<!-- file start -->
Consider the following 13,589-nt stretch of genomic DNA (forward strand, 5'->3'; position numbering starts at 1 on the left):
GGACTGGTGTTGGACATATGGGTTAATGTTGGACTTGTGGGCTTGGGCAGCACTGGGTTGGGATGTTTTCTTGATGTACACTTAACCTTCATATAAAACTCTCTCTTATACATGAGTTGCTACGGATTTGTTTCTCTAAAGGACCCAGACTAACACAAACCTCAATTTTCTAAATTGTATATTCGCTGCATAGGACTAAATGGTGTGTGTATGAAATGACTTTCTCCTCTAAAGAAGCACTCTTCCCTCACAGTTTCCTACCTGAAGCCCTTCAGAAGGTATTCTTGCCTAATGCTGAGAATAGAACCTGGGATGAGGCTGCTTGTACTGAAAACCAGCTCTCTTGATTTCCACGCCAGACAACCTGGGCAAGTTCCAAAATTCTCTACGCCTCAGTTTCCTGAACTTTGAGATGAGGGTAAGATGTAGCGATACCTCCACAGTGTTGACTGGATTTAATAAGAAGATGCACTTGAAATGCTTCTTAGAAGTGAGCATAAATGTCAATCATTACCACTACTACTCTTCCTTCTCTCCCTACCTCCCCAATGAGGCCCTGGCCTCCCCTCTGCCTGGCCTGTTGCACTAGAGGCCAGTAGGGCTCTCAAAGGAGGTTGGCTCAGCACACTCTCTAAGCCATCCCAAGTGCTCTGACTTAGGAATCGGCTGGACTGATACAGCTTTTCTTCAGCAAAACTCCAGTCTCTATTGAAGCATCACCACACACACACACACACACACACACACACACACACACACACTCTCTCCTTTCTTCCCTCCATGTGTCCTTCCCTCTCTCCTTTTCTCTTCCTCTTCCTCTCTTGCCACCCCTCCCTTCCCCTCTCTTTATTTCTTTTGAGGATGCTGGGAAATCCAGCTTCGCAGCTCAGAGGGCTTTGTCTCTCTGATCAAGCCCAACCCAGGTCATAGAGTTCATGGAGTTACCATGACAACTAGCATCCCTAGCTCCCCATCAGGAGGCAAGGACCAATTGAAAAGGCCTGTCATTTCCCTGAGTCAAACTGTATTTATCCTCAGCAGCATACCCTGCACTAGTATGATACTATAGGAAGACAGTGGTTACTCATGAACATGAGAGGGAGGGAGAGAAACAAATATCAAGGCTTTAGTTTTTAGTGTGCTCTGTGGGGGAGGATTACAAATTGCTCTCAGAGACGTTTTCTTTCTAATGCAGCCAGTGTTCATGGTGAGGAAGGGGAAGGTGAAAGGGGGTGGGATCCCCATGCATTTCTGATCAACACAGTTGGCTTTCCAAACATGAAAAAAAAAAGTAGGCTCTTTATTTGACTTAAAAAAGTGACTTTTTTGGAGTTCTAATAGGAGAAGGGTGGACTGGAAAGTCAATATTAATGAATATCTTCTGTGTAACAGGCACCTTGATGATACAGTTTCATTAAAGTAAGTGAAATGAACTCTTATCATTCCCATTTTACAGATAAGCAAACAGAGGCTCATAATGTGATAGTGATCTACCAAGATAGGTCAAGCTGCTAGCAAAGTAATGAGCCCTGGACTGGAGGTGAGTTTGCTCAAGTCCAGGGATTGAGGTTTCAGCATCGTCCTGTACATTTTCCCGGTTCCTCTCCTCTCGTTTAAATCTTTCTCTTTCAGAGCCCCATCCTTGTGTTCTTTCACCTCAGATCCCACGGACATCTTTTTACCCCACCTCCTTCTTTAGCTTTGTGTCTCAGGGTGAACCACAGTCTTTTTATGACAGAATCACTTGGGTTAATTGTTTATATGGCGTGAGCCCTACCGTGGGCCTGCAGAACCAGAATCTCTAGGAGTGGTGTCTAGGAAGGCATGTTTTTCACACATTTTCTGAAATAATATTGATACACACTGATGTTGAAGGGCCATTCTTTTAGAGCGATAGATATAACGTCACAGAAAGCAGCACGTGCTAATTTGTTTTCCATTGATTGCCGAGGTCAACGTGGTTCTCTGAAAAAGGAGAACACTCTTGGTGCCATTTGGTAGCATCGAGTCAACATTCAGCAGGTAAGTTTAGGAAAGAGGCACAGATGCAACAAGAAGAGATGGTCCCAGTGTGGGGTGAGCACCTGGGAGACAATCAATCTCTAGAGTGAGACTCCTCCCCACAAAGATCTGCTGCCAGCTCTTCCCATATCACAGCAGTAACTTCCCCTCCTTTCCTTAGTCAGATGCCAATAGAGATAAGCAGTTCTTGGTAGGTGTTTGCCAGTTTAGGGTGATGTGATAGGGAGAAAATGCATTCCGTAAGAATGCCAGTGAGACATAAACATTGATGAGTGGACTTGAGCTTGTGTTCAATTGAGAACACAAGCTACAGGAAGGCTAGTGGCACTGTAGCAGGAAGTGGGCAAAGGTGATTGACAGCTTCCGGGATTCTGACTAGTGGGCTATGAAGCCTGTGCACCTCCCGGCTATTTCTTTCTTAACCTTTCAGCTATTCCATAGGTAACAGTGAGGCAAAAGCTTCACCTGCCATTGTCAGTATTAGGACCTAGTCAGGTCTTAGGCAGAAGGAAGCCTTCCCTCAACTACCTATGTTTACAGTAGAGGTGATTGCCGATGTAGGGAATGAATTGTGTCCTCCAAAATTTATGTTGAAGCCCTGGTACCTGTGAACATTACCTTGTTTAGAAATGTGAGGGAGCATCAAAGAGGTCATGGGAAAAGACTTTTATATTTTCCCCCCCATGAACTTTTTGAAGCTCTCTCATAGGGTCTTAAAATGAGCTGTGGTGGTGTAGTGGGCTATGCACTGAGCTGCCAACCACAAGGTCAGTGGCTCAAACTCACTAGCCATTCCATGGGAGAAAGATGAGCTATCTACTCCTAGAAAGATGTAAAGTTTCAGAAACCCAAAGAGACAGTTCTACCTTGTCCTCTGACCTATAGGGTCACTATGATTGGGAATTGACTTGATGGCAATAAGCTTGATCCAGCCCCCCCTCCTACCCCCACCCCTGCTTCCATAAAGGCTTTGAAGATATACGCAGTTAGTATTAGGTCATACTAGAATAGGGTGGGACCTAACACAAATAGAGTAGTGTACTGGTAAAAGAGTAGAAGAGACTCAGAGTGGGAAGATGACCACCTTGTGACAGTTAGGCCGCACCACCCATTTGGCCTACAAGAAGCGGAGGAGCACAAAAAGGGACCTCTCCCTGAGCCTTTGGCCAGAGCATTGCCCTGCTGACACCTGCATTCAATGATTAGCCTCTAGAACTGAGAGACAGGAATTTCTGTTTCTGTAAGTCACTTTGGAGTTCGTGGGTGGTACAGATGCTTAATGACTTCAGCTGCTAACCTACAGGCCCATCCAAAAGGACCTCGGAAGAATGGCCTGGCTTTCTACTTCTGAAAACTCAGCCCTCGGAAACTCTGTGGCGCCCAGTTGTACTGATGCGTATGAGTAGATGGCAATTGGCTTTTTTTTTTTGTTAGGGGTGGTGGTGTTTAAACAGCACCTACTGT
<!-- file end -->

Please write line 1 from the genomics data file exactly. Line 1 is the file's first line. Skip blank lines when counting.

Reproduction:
Consider the following 13,589-nt stretch of genomic DNA (forward strand, 5'->3'; position numbering starts at 1 on the left):